Many people tend to believe that jailbreak apps (not authorized by Apple) are not secure enough to use compared to the ones available in the Apple app store. If you are one of those, here's a surprising update for you - the popular, yet unauthorized, jailbreak apps have more respect for your privacy than those apps boasting Apple's approval, a recent study revealed.
Last week, Internet exploded after blogger Arun Thampi revealed in his blog post that iPhone app Path sends all information in users' address book to its servers as a plist upon registering for the service. Thampi's revelation simply authenticated the fact that Apple's extra-cautious approach to third-party apps isn't as protective as it appears to be.
Now, the aforementioned study, reported by Forbes, has brought even more pain to the App Store apps saying applications on the Cydia store for jailbroken iOS devices are less likely to leak users' private data than the Apple-approved apps.
The study (PDF here) by a research team at the University of California and the International Security Systems Lab was conducted to analyze how and where iPhone apps transmit users' private data. At the end of their study, researchers ended up with two shockers:-
- One in five free App Store applications purposely uploads private data back to the developers that could potentially identify users and allow profiles to be built of their activities.
- Jailbreak apps in Cydia store tend to leak private data far less frequently than Apple's approved apps.
The researchers built a tool called PiOS that can analyze iOS apps for private data leaks. The tool was run on 1,407 free apps - 825 apps from the App Store using the website App Tracker, and 526 apps from Cydia's repository the BigBoss.
A table from the study shows how frequently authorized App Store and unauthorized Cydia iOS apps leak private information. Credit: UCSB
The findings showed that out of the 825 free App Store applications tested, 170 apps (21 percent) uploaded the user's Unique Device Identifier (UDID), a series of user-specific digits that can be tracked between apps to assemble a profile of a specific person's behavior, 35 apps (4 percent) uploaded the device location via GPS and 4 apps (0.5 percent) uploaded the user's address book.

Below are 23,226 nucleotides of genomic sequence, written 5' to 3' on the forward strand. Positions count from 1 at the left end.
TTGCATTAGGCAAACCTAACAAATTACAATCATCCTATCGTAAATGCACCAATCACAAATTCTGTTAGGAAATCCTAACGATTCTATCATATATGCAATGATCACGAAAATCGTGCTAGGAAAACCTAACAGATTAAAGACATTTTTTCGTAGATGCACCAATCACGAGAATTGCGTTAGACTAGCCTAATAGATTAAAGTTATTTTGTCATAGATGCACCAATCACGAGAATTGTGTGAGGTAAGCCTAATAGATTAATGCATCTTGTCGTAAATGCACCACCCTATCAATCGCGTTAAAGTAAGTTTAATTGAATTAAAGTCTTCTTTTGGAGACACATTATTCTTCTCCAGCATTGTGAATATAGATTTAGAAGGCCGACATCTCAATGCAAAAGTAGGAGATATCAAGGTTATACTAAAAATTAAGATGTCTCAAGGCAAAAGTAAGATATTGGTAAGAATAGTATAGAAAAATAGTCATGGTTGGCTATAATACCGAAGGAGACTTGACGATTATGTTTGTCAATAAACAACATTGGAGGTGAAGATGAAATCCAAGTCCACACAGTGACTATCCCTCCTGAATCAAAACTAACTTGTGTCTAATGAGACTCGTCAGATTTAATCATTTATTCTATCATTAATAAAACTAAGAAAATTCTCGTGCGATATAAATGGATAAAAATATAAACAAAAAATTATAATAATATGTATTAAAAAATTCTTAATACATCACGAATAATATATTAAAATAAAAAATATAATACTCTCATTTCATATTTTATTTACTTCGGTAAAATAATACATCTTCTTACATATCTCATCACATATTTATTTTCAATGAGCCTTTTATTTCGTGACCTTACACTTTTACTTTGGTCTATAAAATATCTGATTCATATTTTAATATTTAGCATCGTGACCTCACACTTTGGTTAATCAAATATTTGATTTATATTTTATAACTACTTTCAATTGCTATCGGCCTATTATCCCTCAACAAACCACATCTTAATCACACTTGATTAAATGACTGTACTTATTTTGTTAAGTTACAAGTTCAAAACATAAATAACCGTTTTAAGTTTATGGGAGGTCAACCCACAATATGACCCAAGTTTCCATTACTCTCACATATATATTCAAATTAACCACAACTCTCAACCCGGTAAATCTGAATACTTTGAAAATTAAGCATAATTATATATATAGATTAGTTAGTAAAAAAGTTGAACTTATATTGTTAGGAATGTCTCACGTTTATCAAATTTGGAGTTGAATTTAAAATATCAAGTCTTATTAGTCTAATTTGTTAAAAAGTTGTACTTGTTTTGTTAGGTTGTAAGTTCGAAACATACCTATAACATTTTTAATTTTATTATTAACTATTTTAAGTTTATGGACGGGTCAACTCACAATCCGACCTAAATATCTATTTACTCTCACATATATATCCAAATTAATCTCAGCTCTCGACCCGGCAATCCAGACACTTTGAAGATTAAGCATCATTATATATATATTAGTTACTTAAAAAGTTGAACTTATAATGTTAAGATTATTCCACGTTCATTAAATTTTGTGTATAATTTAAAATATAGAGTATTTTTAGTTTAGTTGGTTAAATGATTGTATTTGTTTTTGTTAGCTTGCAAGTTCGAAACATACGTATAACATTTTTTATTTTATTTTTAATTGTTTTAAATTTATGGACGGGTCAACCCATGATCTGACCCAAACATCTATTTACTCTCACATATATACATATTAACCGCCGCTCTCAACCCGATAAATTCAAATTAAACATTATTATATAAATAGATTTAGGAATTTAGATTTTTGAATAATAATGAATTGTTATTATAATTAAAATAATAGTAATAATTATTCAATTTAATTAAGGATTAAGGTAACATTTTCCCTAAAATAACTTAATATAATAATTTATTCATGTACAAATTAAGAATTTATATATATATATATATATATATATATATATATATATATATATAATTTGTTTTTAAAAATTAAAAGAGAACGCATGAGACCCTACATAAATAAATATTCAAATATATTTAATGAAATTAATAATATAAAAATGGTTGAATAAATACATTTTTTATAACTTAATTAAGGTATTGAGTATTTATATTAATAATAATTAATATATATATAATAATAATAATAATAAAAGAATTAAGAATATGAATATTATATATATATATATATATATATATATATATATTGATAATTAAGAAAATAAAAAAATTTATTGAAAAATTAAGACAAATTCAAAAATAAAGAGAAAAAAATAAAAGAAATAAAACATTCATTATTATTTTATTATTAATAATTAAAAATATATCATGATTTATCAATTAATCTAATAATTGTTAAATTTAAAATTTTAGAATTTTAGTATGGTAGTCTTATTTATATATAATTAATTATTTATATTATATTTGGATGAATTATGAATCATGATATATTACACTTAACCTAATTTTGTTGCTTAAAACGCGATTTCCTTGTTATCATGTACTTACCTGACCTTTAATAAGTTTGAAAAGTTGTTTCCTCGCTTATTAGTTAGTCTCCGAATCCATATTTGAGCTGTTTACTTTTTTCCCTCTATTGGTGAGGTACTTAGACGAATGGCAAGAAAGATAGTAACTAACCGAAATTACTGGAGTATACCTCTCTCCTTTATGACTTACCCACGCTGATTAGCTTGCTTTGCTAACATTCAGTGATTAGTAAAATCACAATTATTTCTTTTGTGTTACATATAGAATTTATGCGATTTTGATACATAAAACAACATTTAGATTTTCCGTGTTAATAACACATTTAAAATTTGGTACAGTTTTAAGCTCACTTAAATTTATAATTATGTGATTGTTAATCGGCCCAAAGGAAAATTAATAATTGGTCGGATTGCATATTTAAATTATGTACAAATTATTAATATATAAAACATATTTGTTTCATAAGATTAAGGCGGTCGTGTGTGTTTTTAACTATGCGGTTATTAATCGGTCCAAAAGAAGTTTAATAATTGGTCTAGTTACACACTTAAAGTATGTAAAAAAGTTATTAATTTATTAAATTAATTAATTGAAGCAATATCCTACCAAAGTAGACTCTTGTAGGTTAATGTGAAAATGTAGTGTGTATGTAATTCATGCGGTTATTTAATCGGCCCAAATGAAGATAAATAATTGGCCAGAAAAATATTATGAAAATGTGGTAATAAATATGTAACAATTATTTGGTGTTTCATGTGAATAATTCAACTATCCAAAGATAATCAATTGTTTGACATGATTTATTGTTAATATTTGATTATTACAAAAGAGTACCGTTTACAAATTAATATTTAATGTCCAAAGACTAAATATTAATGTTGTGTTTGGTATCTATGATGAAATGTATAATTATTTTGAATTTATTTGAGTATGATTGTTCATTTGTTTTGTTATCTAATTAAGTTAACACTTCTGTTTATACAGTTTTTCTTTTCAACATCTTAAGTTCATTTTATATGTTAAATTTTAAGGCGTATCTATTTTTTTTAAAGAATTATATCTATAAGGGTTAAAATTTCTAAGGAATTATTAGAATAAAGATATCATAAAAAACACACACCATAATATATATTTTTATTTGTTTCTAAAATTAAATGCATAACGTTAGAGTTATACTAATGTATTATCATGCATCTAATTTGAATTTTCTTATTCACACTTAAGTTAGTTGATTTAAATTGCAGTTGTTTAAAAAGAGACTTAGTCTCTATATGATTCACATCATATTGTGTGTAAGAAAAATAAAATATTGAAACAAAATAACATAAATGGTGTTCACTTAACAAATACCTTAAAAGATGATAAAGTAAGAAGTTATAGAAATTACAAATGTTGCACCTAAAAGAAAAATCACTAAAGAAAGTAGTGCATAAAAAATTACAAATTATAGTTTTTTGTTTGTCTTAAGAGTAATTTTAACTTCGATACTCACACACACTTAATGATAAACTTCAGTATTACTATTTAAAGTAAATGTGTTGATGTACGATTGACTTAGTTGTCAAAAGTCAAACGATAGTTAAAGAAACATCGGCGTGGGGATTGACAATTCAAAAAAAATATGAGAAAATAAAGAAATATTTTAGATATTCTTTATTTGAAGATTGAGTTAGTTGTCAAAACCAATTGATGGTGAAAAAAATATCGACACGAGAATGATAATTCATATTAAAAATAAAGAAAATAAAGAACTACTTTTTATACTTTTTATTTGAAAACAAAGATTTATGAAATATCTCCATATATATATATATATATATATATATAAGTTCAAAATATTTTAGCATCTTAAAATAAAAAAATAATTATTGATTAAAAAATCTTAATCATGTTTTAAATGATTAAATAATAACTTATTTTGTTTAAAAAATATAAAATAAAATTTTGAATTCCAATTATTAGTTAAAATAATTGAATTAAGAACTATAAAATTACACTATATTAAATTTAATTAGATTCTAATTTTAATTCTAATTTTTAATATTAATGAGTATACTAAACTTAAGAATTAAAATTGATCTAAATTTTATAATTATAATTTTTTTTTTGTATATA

When it came to unauthorized Cydia apps, only 25 apps (4 percent) tested leaking the UDID identifier, with only one application tracking the user's location and address book data. The one application, which tracked location, was actually called MobileSpy, specially designed to do just that.
According to a Redmond Pie report, one possible reason for jailbreak apps outshining official app store apps over security concerns is that people who create software for jailbroken devices are more in tune and conscious of app security concerns.
The jailbreak creators have to overcome Apple's own security to actually perform a jailbreak so therefore it is logical to accept that they will have an in-depth knowledge of this, the report stated.
Cydia's creator Jay Freeman even said that there are numerous applications available via the app directory for jailbroken devices that actually give users privacy and security features they wouldn't otherwise have. Freeman himself developed an app called PrivaCy that offers a toggle switch that allows users to control whether any particular app can upload usage statistics to a remote server.
Forbes quoted Freeman as saying:
If you care about this kind of thing, you should jailbreak your phone, says Freeman. Instead of Apple making decisions about what's good and bad, you decide. People think jailbreaking is about deciding that things Apple doesn't like are good. But it also allows you to decide that things Apple likes are bad. We provide you the tools to block the functionality you don't believe apps should have on your phone.